They may not look like much now but in a few months their yellow flowers will herald the arrival of spring
Even though it’s almost Thanksgiving, it’s not too late here in southwestern Connecticut (zone 6) to plant spring-flowering bulbs. Because the weather has been seasonable and the ground is not frozen, this is a great time to plant. I ordered 200 daffodil bulbs from Colorblends about a month ago and as you can see from the photo, that’s a lot of bulbs to plant. I am planting my daffodil bulbs in front of a low stone wall that runs the length of my property, about 150 feet. I already have some daylilies planted there for summer color so I needed to be careful not to disturb them when planting the bulbs.
A bulb auger makes planting lots of bulbs easy
While there are several good methods to use when planting a large quantity of bulbs, the easiest way that I know of is to get your kids to do it! Seriously, bulbs augers make quick work of planting a large number of big bulbs, like daffodils or tulips. If you’re planting in large clumps, it’s probably easier to use a shovel to excavate to the correct depth, but for a job like mine – planting in front of a wall – the bulb auger is ideal. And, as you can see from the photo, using an auger attached to a power drill is the perfect chore for a teenager who hates to help out in the garden! He dug the holes and I followed behind and dropped in the bulbs and filled in the soil. We planted all the bulbs in about an hour. And I’ll be enjoying them for years and years and years.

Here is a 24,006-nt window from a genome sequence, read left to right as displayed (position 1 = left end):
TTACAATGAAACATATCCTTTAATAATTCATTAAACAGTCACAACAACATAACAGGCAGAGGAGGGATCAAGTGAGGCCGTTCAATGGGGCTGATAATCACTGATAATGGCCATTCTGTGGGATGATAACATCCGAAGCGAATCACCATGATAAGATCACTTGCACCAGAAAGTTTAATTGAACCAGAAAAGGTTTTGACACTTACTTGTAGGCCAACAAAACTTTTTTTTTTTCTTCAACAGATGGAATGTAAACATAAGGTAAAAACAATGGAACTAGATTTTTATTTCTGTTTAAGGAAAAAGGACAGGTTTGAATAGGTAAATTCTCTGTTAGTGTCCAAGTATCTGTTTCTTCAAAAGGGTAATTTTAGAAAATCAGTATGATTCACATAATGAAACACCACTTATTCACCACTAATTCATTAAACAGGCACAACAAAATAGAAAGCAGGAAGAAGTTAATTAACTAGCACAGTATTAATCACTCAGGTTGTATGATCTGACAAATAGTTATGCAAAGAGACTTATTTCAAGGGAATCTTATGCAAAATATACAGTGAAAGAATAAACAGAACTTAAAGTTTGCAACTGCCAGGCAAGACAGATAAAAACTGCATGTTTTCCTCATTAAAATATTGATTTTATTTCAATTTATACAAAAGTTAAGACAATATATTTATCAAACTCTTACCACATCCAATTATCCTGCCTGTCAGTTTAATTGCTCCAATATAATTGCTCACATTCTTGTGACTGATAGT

For more information about planting spring-flowering bulbs, check out these links:
It snowed already here in Connecticut!
On October 15th it snowed here in Stamford, CT (zone 6). OK, it didn’t look quite like this photo but it definitely snowed. While it’s early for snow here, it made me realize the end of the growing season is right around the corner.
The growing season is bookmarked by two very important dates - the last frost date and the first frost date. The problem with these dates is they can vary widely from year to year. Here in coastal Connecticut, the CT DEP says the average first frost date is October 19th. But other sources put our first frost date as early as October 2nd.
In addition to signaling the end of the typical growing season, the first frost also signals the start of the spring-bulb planting season. Most bulbs like to be planted in soil that is about 55 degrees. Bulbs need cool soil to set roots before the winter arrives. Once you get your first frost, you have about eight weeks after the first frost to get our spring-flowering bulbs in the ground. So here in Stamford, CT, we have until about mid-December to plant spring-flowering bulbs.
So while the first frost can be a little bittersweet, it really is a harbinger of the winter lull in my garden but also the first indication that spring really is just around the corner. And with spring comes the anticipation of another growing season.